|Photo Credit: Pretoma|
In 2011, Tseng attempted to dock her boat with over 330 shark skeletons aboard, but only after submitting a query as to if what she had done was kosher. After docking, officials were ordered to destroy all fins that were only attached the spine, costing Tseng’s company thousands of dollars. After being arrested and charged with finning, conservationists warned Costa Rican officials that a not-guilty verdict would create loopholes that would allow the shark fin trade to begin flourishing in Costa Rica and under legal grounds. On Monday, Tseng was acquitted of charges due to the fact that she did not technically unload and sell the shark fins. Since the fins were seized at port, the judge deemed Tseng of not having committed a crime. Key eyewitnesses also backed out of testifying last minute for reasons not entirely clear.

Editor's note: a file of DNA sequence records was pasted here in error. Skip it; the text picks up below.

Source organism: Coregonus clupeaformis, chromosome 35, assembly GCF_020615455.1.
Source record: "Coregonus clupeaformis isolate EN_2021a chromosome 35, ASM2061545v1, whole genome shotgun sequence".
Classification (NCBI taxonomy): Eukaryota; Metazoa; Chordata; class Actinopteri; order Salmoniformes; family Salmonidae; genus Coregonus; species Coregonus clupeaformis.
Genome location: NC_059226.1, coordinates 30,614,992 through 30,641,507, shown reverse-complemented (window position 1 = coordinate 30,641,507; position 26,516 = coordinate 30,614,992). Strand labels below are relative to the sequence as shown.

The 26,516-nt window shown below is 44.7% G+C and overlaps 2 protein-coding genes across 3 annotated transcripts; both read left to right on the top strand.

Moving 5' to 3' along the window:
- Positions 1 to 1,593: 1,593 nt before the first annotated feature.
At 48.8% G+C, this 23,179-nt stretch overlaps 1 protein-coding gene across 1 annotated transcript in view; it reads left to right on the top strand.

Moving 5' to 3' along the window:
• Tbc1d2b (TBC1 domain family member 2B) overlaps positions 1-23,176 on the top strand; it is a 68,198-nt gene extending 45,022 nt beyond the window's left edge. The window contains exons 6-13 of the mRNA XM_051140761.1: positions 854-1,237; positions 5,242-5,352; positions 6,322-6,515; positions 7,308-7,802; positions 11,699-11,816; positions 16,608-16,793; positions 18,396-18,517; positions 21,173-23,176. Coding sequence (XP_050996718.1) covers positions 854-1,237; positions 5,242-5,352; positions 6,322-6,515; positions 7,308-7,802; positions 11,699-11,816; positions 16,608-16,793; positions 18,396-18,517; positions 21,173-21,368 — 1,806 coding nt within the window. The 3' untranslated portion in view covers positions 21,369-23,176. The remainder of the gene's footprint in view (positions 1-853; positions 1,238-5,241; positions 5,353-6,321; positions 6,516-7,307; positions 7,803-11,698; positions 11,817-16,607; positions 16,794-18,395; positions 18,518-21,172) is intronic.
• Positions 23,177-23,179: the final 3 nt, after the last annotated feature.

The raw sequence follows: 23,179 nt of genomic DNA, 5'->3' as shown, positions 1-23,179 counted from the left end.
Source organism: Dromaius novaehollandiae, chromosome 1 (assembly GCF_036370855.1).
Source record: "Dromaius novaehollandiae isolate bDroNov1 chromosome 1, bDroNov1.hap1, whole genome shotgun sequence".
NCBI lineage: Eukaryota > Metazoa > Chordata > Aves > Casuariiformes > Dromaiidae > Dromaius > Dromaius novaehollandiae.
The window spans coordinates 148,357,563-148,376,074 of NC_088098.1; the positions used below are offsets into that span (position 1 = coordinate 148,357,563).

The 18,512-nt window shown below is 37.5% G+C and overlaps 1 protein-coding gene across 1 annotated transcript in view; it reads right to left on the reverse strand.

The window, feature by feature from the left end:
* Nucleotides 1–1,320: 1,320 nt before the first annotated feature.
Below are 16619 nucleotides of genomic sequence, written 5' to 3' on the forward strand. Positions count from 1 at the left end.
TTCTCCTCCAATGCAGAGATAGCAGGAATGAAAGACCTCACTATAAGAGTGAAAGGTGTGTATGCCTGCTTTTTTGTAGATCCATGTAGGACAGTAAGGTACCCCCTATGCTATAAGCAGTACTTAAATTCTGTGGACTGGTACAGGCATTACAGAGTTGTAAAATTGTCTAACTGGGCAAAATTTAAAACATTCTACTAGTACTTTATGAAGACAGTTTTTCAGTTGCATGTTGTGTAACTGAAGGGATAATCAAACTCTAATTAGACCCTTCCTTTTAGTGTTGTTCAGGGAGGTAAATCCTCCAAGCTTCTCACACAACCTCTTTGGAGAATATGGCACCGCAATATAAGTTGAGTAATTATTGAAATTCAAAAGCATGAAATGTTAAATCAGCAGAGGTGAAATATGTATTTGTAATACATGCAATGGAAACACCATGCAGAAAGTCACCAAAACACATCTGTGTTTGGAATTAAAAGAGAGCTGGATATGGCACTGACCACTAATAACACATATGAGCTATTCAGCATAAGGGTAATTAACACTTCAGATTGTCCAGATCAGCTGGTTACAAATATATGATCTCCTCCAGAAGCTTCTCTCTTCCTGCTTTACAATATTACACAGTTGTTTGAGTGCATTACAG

With this verdict, conservationists worry that the gates may have opened to legal shark finning. Fisherman may now arrive at port with shark fins as long as they do not unload them and some of them may even be able to get away with unloading the fins if they are still “naturally attached” via spining. “It’s another slap in the face of the conservation movement,” voices Randall Arauz, the current President of Pretoma, a Costa Rican ocean conservationst organization. “We are going out to the world showing ourselves as a world leader in shark-finning legislation, and then we show the world that when it comes to our domestic policies we are still ruled by the shark finning industry.”